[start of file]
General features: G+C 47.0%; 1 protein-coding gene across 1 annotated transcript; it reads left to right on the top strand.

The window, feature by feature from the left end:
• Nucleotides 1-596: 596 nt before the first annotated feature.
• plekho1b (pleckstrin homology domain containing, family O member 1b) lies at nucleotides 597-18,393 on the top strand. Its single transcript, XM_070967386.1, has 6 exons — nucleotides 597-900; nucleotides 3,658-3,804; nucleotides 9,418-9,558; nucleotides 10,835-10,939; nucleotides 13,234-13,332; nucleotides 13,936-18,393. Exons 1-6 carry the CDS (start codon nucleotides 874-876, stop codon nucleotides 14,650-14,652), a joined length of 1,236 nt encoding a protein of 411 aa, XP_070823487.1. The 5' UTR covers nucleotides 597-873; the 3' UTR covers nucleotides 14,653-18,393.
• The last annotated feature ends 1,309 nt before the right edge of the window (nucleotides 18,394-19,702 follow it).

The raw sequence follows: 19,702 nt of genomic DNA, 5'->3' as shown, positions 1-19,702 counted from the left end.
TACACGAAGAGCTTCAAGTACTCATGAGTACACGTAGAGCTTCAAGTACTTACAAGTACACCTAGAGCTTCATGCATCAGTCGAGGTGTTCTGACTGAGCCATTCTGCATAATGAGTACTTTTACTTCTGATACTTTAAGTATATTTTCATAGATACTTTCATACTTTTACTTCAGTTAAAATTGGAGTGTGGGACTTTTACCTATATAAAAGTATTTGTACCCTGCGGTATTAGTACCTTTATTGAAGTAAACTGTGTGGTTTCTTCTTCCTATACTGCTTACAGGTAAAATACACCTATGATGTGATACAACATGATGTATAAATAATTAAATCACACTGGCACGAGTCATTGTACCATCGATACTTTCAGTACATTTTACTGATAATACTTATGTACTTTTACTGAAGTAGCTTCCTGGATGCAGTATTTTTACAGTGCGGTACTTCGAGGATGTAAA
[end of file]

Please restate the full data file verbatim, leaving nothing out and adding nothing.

General features: G+C 47.0%; 1 protein-coding gene across 1 annotated transcript; it reads left to right on the top strand.

The window, feature by feature from the left end:
• Nucleotides 1-596: 596 nt before the first annotated feature.
• plekho1b (pleckstrin homology domain containing, family O member 1b) lies at nucleotides 597-18,393 on the top strand. Its single transcript, XM_070967386.1, has 6 exons — nucleotides 597-900; nucleotides 3,658-3,804; nucleotides 9,418-9,558; nucleotides 10,835-10,939; nucleotides 13,234-13,332; nucleotides 13,936-18,393. Exons 1-6 carry the CDS (start codon nucleotides 874-876, stop codon nucleotides 14,650-14,652), a joined length of 1,236 nt encoding a protein of 411 aa, XP_070823487.1. The 5' UTR covers nucleotides 597-873; the 3' UTR covers nucleotides 14,653-18,393.
• The last annotated feature ends 1,309 nt before the right edge of the window (nucleotides 18,394-19,702 follow it).

The raw sequence follows: 19,702 nt of genomic DNA, 5'->3' as shown, positions 1-19,702 counted from the left end.
TACACGAAGAGCTTCAAGTACTCATGAGTACACGTAGAGCTTCAAGTACTTACAAGTACACCTAGAGCTTCATGCATCAGTCGAGGTGTTCTGACTGAGCCATTCTGCATAATGAGTACTTTTACTTCTGATACTTTAAGTATATTTTCATAGATACTTTCATACTTTTACTTCAGTTAAAATTGGAGTGTGGGACTTTTACCTATATAAAAGTATTTGTACCCTGCGGTATTAGTACCTTTATTGAAGTAAACTGTGTGGTTTCTTCTTCCTATACTGCTTACAGGTAAAATACACCTATGATGTGATACAACATGATGTATAAATAATTAAATCACACTGGCACGAGTCATTGTACCATCGATACTTTCAGTACATTTTACTGATAATACTTATGTACTTTTACTGAAGTAGCTTCCTGGATGCAGTATTTTTACAGTGCGGTACTTCGAGGATGTAAA